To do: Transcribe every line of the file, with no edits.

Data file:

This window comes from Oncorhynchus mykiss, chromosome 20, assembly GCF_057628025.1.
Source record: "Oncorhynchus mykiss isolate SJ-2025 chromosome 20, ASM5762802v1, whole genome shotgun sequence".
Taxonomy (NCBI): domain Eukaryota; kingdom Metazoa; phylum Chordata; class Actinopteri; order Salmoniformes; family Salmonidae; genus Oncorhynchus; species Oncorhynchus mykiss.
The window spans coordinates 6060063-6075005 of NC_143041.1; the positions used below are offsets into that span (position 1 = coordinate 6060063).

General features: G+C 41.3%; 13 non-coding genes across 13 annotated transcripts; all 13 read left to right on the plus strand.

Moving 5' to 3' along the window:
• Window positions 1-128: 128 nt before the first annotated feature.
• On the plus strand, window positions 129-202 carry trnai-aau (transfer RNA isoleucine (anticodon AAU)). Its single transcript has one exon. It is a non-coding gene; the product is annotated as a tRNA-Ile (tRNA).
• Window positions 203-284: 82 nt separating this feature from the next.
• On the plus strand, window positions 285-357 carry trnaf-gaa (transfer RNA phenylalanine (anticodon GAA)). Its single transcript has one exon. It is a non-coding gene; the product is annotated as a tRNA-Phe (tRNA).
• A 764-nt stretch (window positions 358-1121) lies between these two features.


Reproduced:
This window comes from Oncorhynchus mykiss, chromosome 20, assembly GCF_057628025.1.
Source record: "Oncorhynchus mykiss isolate SJ-2025 chromosome 20, ASM5762802v1, whole genome shotgun sequence".
Taxonomy (NCBI): domain Eukaryota; kingdom Metazoa; phylum Chordata; class Actinopteri; order Salmoniformes; family Salmonidae; genus Oncorhynchus; species Oncorhynchus mykiss.
The window spans coordinates 6060063-6075005 of NC_143041.1; the positions used below are offsets into that span (position 1 = coordinate 6060063).

General features: G+C 41.3%; 13 non-coding genes across 13 annotated transcripts; all 13 read left to right on the plus strand.

Moving 5' to 3' along the window:
• Window positions 1-128: 128 nt before the first annotated feature.
• On the plus strand, window positions 129-202 carry trnai-aau (transfer RNA isoleucine (anticodon AAU)). Its single transcript has one exon. It is a non-coding gene; the product is annotated as a tRNA-Ile (tRNA).
• Window positions 203-284: 82 nt separating this feature from the next.
• On the plus strand, window positions 285-357 carry trnaf-gaa (transfer RNA phenylalanine (anticodon GAA)). Its single transcript has one exon. It is a non-coding gene; the product is annotated as a tRNA-Phe (tRNA).
• A 764-nt stretch (window positions 358-1121) lies between these two features.